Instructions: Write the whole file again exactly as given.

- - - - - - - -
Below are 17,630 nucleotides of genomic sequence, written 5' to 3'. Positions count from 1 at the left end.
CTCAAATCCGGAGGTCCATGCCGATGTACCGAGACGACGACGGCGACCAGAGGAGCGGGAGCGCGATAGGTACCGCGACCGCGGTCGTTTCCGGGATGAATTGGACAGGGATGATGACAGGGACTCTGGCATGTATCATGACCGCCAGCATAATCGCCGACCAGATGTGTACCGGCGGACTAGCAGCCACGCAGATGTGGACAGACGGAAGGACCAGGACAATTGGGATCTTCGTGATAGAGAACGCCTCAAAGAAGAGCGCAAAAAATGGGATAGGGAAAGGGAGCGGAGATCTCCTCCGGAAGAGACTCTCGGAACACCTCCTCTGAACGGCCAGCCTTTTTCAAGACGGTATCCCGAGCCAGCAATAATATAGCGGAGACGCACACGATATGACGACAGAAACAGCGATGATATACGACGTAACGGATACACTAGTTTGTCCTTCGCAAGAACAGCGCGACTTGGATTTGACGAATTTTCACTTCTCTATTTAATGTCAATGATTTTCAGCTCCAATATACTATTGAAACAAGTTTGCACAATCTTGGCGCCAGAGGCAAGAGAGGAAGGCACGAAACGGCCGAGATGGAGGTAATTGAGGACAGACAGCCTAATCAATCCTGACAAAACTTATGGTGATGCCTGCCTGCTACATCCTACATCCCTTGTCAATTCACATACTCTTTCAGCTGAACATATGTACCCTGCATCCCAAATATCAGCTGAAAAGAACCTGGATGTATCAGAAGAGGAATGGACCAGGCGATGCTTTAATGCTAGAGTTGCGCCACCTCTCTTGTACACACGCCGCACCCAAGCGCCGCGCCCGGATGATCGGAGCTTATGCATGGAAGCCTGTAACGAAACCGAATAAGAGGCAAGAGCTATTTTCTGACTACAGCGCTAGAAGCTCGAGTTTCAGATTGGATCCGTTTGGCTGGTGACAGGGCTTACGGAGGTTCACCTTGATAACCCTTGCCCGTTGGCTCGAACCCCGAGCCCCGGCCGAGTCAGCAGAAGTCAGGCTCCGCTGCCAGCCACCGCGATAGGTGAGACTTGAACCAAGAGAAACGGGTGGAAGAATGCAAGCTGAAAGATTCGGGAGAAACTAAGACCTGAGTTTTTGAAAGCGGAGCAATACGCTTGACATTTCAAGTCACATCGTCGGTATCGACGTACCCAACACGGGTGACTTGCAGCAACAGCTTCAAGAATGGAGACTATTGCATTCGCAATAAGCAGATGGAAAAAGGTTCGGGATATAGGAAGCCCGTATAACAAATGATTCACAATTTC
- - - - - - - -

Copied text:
Below are 17,630 nucleotides of genomic sequence, written 5' to 3'. Positions count from 1 at the left end.
CTCAAATCCGGAGGTCCATGCCGATGTACCGAGACGACGACGGCGACCAGAGGAGCGGGAGCGCGATAGGTACCGCGACCGCGGTCGTTTCCGGGATGAATTGGACAGGGATGATGACAGGGACTCTGGCATGTATCATGACCGCCAGCATAATCGCCGACCAGATGTGTACCGGCGGACTAGCAGCCACGCAGATGTGGACAGACGGAAGGACCAGGACAATTGGGATCTTCGTGATAGAGAACGCCTCAAAGAAGAGCGCAAAAAATGGGATAGGGAAAGGGAGCGGAGATCTCCTCCGGAAGAGACTCTCGGAACACCTCCTCTGAACGGCCAGCCTTTTTCAAGACGGTATCCCGAGCCAGCAATAATATAGCGGAGACGCACACGATATGACGACAGAAACAGCGATGATATACGACGTAACGGATACACTAGTTTGTCCTTCGCAAGAACAGCGCGACTTGGATTTGACGAATTTTCACTTCTCTATTTAATGTCAATGATTTTCAGCTCCAATATACTATTGAAACAAGTTTGCACAATCTTGGCGCCAGAGGCAAGAGAGGAAGGCACGAAACGGCCGAGATGGAGGTAATTGAGGACAGACAGCCTAATCAATCCTGACAAAACTTATGGTGATGCCTGCCTGCTACATCCTACATCCCTTGTCAATTCACATACTCTTTCAGCTGAACATATGTACCCTGCATCCCAAATATCAGCTGAAAAGAACCTGGATGTATCAGAAGAGGAATGGACCAGGCGATGCTTTAATGCTAGAGTTGCGCCACCTCTCTTGTACACACGCCGCACCCAAGCGCCGCGCCCGGATGATCGGAGCTTATGCATGGAAGCCTGTAACGAAACCGAATAAGAGGCAAGAGCTATTTTCTGACTACAGCGCTAGAAGCTCGAGTTTCAGATTGGATCCGTTTGGCTGGTGACAGGGCTTACGGAGGTTCACCTTGATAACCCTTGCCCGTTGGCTCGAACCCCGAGCCCCGGCCGAGTCAGCAGAAGTCAGGCTCCGCTGCCAGCCACCGCGATAGGTGAGACTTGAACCAAGAGAAACGGGTGGAAGAATGCAAGCTGAAAGATTCGGGAGAAACTAAGACCTGAGTTTTTGAAAGCGGAGCAATACGCTTGACATTTCAAGTCACATCGTCGGTATCGACGTACCCAACACGGGTGACTTGCAGCAACAGCTTCAAGAATGGAGACTATTGCATTCGCAATAAGCAGATGGAAAAAGGTTCGGGATATAGGAAGCCCGTATAACAAATGATTCACAATTTC